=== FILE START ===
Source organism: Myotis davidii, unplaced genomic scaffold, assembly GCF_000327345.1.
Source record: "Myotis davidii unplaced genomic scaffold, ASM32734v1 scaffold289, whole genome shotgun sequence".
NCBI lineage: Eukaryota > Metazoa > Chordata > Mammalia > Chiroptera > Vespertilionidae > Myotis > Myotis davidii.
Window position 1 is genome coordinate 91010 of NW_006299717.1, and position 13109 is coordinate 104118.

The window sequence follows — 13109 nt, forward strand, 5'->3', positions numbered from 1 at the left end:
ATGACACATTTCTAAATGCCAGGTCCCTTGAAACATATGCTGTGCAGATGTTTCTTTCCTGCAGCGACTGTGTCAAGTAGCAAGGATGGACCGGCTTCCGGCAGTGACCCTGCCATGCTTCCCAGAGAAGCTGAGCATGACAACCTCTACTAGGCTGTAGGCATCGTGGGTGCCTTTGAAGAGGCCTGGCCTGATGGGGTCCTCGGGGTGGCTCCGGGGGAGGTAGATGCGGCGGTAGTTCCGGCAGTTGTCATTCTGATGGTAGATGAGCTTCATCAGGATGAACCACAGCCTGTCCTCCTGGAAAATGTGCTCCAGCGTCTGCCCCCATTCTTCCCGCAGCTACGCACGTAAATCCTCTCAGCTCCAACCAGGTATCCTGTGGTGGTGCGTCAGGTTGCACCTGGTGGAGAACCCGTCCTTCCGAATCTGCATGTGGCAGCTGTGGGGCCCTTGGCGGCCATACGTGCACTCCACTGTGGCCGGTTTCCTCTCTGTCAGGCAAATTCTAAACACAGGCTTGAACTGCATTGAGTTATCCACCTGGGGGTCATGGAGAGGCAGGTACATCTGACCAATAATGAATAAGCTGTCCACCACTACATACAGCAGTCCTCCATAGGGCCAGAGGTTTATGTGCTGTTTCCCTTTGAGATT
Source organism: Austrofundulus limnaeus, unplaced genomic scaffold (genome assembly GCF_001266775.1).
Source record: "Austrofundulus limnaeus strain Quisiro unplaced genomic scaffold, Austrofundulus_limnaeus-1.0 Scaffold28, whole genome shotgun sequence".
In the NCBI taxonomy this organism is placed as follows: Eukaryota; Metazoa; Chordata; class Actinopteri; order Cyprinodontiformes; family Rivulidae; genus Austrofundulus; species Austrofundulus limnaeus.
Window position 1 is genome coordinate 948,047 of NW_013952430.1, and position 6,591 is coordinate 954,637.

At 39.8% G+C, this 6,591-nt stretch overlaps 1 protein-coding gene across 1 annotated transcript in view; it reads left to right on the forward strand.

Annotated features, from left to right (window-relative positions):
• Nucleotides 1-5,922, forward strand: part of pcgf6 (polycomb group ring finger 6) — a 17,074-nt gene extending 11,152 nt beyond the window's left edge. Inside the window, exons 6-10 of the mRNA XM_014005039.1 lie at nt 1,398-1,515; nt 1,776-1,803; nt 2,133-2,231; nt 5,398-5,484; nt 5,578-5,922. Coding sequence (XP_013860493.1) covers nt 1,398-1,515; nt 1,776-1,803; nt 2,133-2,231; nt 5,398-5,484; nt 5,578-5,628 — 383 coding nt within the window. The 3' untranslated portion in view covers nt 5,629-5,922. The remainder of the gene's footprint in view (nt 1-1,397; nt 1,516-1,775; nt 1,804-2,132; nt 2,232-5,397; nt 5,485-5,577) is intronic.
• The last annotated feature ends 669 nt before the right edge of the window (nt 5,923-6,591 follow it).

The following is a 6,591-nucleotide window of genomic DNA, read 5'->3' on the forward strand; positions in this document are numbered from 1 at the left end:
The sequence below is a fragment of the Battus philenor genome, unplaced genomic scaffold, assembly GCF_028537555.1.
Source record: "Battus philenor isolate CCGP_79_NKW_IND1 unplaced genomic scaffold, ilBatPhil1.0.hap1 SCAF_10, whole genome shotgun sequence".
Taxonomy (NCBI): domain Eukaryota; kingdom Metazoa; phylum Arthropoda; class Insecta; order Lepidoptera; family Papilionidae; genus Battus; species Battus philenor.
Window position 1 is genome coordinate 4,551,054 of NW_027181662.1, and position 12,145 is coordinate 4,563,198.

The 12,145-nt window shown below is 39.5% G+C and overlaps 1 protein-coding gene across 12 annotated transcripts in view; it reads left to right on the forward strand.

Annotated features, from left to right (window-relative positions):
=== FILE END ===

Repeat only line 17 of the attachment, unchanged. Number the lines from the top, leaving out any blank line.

Source record: "Battus philenor isolate CCGP_79_NKW_IND1 unplaced genomic scaffold, ilBatPhil1.0.hap1 SCAF_10, whole genome shotgun sequence".